It is further contended by the defendant, however, that it is exempt from liability in this case as a matter of law because of its status as a charitable corporation. While we think that the evidence in this case, including the charter of incorporation granted to the defendant in the Superior Court of Fulton County, demanded a finding that the defendant is a charitable corporation notwithstanding the fact that, as shown by the record, only an insignificant part of its operating expenses was derived from public donations, the remainder being derived from fees for services rendered, see Y.M.C.A. v. Estilt, 140 Ga. 291 (78 SE 1075, 48 LRA (NS) 783, AC 1914D 136), under the pleadings and evidence in this case such fact did not ispo facto demand a verdict for the defendant. It is settled in Georgia that the doctrine of charitable immunity from tort liability does not extend to the corporate or original negligence of the charitable entity in the employment or retention of incompetent employees but only affords protection from vicarious liability for the negligent acts of said agents and employees. Morton v. Savannah Hospital, 148 Ga. 438 (96 SE 887). It was alleged in the plaintiff's petition in this case that the defendant was negligent in the employment of the lifeguard and Gra-Y personnel who were entrusted with the supervision of the swimming pool facilities and the group using it at the time of the death of the plaintiff's son; and the jury was so authorized to find from the evidence, which disclosed that no tests or investigation of qualifications were made by the employing officer for these employees who occupied such sensitive and responsible positions. Furthermore, it is our opinion that should the jury find that the defendant was negligent in providing an insufficient number of employees under all the existing conditions and in giving them inadequate instructions as to the performance of their duties, the same would constitute an act of corporate or original negligence for which the doctrine of charitable immunity would not shield the defendant. The failure to exercise ordinary care to provide a sufficient number of competent and adequately instructed employees and the failure to exercise ordinary care in selecting or retaining competent employees cannot be distinguished. Accordingly, it cannot be said as a matter of law that the defendant was immune from liability in this case because of its status as a charitable corporation, and the defendant, as plaintiff in error, has failed to show that the trial judge abused his discretion in granting a new trial to the plaintiff.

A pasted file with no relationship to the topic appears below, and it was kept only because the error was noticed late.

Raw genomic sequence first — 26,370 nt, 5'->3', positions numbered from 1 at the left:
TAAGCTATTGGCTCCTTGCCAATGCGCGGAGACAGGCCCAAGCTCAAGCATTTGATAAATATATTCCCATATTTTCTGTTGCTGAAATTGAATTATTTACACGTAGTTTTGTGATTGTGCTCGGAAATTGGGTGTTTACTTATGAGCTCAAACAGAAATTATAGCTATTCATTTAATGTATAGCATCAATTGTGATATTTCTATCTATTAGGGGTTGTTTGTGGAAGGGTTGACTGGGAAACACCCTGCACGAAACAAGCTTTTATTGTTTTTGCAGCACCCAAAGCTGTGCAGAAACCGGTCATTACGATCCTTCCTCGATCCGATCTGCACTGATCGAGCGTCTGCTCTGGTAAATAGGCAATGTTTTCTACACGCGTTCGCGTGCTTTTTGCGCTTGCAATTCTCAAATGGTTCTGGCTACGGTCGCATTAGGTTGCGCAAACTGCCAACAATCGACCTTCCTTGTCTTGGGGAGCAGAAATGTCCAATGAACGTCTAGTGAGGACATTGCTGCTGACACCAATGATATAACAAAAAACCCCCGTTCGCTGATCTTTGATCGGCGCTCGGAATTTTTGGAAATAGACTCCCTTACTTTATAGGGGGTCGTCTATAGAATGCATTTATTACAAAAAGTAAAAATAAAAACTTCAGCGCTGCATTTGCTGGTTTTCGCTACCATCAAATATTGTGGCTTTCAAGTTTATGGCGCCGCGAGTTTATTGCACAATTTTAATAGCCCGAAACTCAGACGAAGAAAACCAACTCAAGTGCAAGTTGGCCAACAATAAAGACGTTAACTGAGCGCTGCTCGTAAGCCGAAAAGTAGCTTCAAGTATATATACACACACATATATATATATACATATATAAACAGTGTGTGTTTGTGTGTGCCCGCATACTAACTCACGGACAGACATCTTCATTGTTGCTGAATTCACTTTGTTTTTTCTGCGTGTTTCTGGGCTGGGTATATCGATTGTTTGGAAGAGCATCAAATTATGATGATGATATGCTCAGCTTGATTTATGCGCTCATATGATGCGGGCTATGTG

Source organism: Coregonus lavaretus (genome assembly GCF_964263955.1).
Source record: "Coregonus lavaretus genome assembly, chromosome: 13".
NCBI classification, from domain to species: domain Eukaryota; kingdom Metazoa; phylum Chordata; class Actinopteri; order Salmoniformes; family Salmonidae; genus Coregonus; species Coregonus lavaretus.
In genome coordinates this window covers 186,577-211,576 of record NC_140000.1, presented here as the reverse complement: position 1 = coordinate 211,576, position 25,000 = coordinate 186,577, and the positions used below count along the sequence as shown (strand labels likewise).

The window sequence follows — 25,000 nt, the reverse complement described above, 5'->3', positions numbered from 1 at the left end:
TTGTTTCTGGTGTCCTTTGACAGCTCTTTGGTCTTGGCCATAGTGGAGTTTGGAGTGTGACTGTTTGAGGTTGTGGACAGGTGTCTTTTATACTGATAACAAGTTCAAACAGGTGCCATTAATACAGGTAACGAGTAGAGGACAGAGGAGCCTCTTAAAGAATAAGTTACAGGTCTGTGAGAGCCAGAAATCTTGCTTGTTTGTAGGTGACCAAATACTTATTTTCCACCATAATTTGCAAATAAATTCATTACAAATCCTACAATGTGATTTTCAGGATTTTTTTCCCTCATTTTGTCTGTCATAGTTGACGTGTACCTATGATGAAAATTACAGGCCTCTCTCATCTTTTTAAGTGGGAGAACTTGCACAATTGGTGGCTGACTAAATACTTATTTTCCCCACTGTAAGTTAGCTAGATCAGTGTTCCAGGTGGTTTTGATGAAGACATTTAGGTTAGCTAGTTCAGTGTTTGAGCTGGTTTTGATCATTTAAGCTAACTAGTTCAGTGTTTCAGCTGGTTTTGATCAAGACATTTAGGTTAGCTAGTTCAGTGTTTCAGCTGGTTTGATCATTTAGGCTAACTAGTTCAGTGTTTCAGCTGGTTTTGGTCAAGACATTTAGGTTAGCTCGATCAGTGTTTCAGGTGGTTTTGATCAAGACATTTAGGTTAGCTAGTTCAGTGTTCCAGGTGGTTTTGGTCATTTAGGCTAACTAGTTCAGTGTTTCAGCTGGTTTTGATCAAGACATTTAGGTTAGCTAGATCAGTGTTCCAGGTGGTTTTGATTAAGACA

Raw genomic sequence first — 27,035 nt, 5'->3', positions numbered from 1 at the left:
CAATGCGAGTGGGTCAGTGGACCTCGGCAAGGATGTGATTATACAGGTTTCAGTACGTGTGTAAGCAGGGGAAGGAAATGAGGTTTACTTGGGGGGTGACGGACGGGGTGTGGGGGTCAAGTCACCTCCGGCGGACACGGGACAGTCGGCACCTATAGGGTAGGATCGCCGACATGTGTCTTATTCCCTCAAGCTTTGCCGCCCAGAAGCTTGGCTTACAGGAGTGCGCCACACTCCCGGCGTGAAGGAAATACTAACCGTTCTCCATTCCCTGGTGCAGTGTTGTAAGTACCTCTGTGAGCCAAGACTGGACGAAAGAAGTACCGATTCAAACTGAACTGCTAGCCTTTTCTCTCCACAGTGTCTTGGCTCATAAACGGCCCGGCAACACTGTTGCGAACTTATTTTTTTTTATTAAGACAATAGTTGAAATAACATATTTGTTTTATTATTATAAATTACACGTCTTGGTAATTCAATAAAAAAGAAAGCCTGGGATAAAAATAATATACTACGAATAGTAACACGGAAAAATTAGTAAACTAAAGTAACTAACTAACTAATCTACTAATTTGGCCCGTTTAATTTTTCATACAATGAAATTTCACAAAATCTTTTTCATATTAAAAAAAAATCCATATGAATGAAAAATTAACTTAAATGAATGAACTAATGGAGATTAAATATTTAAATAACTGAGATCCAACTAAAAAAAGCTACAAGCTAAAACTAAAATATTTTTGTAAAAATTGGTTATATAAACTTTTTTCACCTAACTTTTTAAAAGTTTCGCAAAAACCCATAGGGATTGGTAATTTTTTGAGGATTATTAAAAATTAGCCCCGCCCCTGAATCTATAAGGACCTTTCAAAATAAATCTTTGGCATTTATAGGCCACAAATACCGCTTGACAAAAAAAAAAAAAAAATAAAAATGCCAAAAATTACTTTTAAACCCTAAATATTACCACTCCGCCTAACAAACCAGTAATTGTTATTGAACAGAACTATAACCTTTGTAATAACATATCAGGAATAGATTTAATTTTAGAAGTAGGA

2. We have examined the defendant's special demurrers to the petition and found them to be without merit.
3. The first assignment of error in the cross-bill of exceptions, which complains of the failure of the trial court to require the defendant to produce a liability insurance policy in compliance with the plaintiff's notice to the defendant to produce any liability or indemnity insurance policies carried by it on May 4, 1955, covering its alleged liability for the death of the plaintiff's son, is without merit. Under the pleadings in this case as the same existed at the time of the hearing on the notice to produce, the existence of liability or indemnity insurance coverage in behalf of the defendant was immaterial to any issue in this case other than the qualification of a jury for interest; and counsel for the defendant having supplied the name of the defendant's insurer for the purpose of qualification of the jury by the court and the same having been done, it cannot be said that the court committed error in refusing to order the physical production of the policy. Code 38-801, 38-806.
4. The remaining assignment of error in the cross-bill of exceptions, which complains that the trial court erred in allowing the defendant to amend its answer at the conclusion of the evidence on the trial of the case, is likewise without merit. The proffered amendment contained an affidavit that the defendant did not in the original plea and answer omit the defense set out in the amended plea and answer for the purpose of delay, and that the amendment was not offered for delay, as required by Code 81-1310, and was thus allowable as a matter of right under the provisions of Code 81-1301. U. S. Fidelity &c. Co. v. Clarke, 187 Ga. 774, 781 (2 SE2d 608); Richardson v. Hairried, 202 Ga. 610, 613 (44 SE2d 237); Jones v. Lawman, 56 Ga. App. 764, 772 (194 SE 416).